WHAT IF I DON’T KNOW MY EMPLOYEE, OR THE PERSON I AM RECRUITING, HAS A DISABILITY?
You are not subject to the reasonable adjustment duty if you do not know, and could not reasonably be expected to know, that an individual has a disability. However, once the disability has been disclosed to you as an employer you have a duty to look at what reasonable adjustments might be implemented.
DO I HAVE TO MAKE MY PREMISES DISABLED FRIENDLY EVEN IF I AM NOT THINKING OF RECRUITMENT?
The reasonable adjustment duty on an employer is not ‘anticipatory’. So you are not expected to provide a range of adjustments to your premises in anticipation that one day you might employ a person with a specific disability. However, the built environment of newer premises will have been constructed with some of the needs of disabled people in mind.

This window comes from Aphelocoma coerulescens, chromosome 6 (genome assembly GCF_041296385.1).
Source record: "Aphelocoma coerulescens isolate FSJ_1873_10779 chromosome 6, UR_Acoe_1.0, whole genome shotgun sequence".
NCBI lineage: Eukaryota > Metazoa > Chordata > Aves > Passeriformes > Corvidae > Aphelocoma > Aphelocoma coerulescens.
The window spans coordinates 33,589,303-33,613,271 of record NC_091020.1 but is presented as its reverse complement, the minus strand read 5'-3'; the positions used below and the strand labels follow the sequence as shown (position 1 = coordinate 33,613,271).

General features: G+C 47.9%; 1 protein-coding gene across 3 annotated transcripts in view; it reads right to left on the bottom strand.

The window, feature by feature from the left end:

DOES THE DUTY TO MAKE REASONABLE ADJUSTMENTS APPLY TO A DISABLED INDIVIDUAL OR TO DISABLED PEOPLE GENERALLY?
In the case of employers, whether a duty arises will depend on the circumstances of each individual case. There is no duty owed to disabled people in general in an employment context.
WHAT IF I GET TAKEN TO A TRIBUNAL OVER A REASONABLE ADJUSTMENT?
A job applicant or employee who believes they have been unlawfully discriminated against because of disability can lodge their claim with an Employment Tribunal, usually within three months of the alleged act of discrimination taking place.
The Tribunal will hear evidence from both the disabled person and from the employer.